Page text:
Rappers Inspired By The 'Overweight Lover' Heavy D: Rick Ross, B.I.G., More


(Heavy D Tribute on 'RapFix Live')

Heavy D died on Tuesday afternoon (November 8), in Los Angeles after suffering from 'flu-like symptoms.' The 44-year-old got his start as a member of the popular 80s group Heavy D and the Boyz, before going on to pursue a successful career in acting. A kid raised in Mount Vernon, New York would go on to become an instant hip-hop icon thanks to talent, an outgoing personality and overflowing confidence. Throughout his career, Heavy--born Dwight Errington Myers--played up his robust figure, eventually crowning himself the “Overweight Lover.” Following Hev’s lead, several rappers would adapt a similar attitude, using their size to brand themselves. The Notorious B.I.G., Big Pun, Fat Joe and, of course, Rick Ross immediately come to mind.

Check Out A Flipbook Of Rappers Who Learned From The 'Overweight Lover'

Notorious B.I.G.

The Brooklyn-born rapper didn’t have any worries about his weight or his looks and his confidence is evident on raunchy singles such as “One More Chance” and “Big Poppa.” On “One More Chance (Remix)” he nonchalantly describes himself as “black and ugly as ever,” while rapping about women who are dying to get another chance with him. On “Big Poppa,” Biggie again touts his sexual prowess, while casually tossing in a few lines about his passion for food, rapping, “Pull the truck up front, and roll up the next blunt/So we can steam on the way to telly, go fill my belly/A T-Bone steak, cheese eggs and Welch’s grape.”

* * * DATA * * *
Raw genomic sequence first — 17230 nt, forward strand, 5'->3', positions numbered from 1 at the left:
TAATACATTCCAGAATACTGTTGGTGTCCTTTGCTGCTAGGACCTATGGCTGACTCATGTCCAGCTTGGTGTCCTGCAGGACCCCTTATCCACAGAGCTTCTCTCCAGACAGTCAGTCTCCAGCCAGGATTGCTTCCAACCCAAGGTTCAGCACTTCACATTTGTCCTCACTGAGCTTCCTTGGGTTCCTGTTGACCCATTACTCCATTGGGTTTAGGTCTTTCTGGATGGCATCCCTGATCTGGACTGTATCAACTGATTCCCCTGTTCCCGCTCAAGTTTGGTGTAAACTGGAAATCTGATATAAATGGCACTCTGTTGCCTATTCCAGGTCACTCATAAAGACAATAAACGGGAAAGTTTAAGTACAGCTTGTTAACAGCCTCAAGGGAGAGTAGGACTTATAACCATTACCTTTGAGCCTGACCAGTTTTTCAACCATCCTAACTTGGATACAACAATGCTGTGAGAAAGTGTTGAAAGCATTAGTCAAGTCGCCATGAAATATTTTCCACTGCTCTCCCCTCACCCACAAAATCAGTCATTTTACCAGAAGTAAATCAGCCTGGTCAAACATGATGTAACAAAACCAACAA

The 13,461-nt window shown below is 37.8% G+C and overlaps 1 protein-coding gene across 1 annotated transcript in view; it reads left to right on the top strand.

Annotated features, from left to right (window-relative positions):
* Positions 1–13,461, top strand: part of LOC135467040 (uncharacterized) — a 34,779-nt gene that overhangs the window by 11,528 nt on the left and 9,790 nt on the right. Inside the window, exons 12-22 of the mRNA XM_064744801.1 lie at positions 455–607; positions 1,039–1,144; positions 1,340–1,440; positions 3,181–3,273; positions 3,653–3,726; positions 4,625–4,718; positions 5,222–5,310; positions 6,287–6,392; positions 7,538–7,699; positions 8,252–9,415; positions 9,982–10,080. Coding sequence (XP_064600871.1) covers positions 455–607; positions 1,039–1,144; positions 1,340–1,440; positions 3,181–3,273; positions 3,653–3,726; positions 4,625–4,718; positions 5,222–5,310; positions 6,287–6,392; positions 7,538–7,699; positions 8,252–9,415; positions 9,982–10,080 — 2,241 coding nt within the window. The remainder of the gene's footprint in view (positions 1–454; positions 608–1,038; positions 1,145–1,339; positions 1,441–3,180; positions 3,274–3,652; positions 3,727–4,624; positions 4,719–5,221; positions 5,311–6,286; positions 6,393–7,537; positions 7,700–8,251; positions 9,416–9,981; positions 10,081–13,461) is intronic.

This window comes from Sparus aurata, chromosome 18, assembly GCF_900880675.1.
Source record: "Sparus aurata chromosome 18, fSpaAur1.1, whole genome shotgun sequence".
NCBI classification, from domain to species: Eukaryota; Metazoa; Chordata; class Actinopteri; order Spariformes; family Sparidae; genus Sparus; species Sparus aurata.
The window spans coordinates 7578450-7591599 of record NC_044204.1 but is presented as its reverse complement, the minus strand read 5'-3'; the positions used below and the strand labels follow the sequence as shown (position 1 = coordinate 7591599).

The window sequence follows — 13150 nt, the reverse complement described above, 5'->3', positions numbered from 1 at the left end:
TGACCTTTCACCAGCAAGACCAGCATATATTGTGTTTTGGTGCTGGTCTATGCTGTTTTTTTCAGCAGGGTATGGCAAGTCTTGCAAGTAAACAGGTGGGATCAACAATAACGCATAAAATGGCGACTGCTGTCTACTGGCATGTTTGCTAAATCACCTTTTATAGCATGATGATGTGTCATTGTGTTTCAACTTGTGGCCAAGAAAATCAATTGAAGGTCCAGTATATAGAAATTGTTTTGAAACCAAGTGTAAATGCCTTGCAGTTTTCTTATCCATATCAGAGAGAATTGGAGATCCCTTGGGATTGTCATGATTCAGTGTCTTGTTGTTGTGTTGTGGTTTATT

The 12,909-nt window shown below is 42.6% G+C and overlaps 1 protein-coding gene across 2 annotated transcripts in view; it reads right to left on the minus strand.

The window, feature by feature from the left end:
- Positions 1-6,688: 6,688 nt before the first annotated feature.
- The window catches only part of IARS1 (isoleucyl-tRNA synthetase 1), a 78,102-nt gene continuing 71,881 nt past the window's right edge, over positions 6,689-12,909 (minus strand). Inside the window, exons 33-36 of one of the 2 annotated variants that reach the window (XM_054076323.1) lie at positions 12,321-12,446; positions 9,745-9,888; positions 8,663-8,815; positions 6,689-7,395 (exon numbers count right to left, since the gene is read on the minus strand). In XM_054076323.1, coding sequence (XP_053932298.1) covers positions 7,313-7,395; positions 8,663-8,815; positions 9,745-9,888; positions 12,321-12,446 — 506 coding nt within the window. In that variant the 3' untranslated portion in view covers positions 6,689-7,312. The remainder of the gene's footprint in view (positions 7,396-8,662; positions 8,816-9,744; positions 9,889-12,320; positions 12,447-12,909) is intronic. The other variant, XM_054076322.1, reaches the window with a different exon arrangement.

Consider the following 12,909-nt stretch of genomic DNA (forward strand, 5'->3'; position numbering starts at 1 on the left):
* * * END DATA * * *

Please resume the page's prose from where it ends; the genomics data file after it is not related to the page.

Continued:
Big Pun

Big Pun passed away at the age of 28 after suffering from a heart attack, but before his weight ballooned out of control—topping off around 700 lbs—the Bronx rapper followed in the footsteps of his fellow “Overweight Lovers” Heavy D and the Notorious B.I.G. by playing up his sexuality, despite his weight. On his 1998 debut album Capital Punishment, Pun released one of his most popular singles “Still Not A Player,” an explicit sexual anthem that celebrated his triumphs with the female crowd, weight be damned.

Check Out A Flipbook Of Rappers Who Learned From The 'Overweight Lover'

Fat Joe

Joey Crack’s large frame has contributed significantly to his persona since he began his reign with Terror Squad back the ‘90s. Over the past year Joe has shed weight, bringing him down to approximately 265 lbs when he released the "Drop a Body," video this summer. Even with the image revamp though, he insists that his weight remains a part of his persona, and confirms that he has no plans to change his name. In 2002, as Joe geared up to release the video for his popular single “What’s Luv?” he gave a shout out to Heavy D as an inspiration. “Hev put it down for all the big men,” Joe said. “Of course Biggie [followed], then Pun. [In] this video, I'm smothered with beautiful women.”

Rick Ross

The Maybach Music CEO is, without a doubt, one of the most current and successful rappers in the Overweight Lover lineage. For starters, we’re pretty sure that the signature Rozay grunt—which fans often try, but fail to mimic—derives its uniqueness directly from his hefty figure. The Miami native has continued to use weight to his advantage, often branding himself in songs. On the intro to Kanye West’s “Monster” he raps, “B-tch I’ma monster, no good blood sucker/Fat motherf-ck-r, now look who’s in trouble.” And he even plays it up in his feature on Drake’s Just Blaze-produced single “Lord Knows,” rapping, “Destined for greatness, but got a place in Jamaica/Villa on the water with wonderful views/Only fat ni--a in the sauna with jewels.” Did we mention that Ross also really likes to be shirtless in public?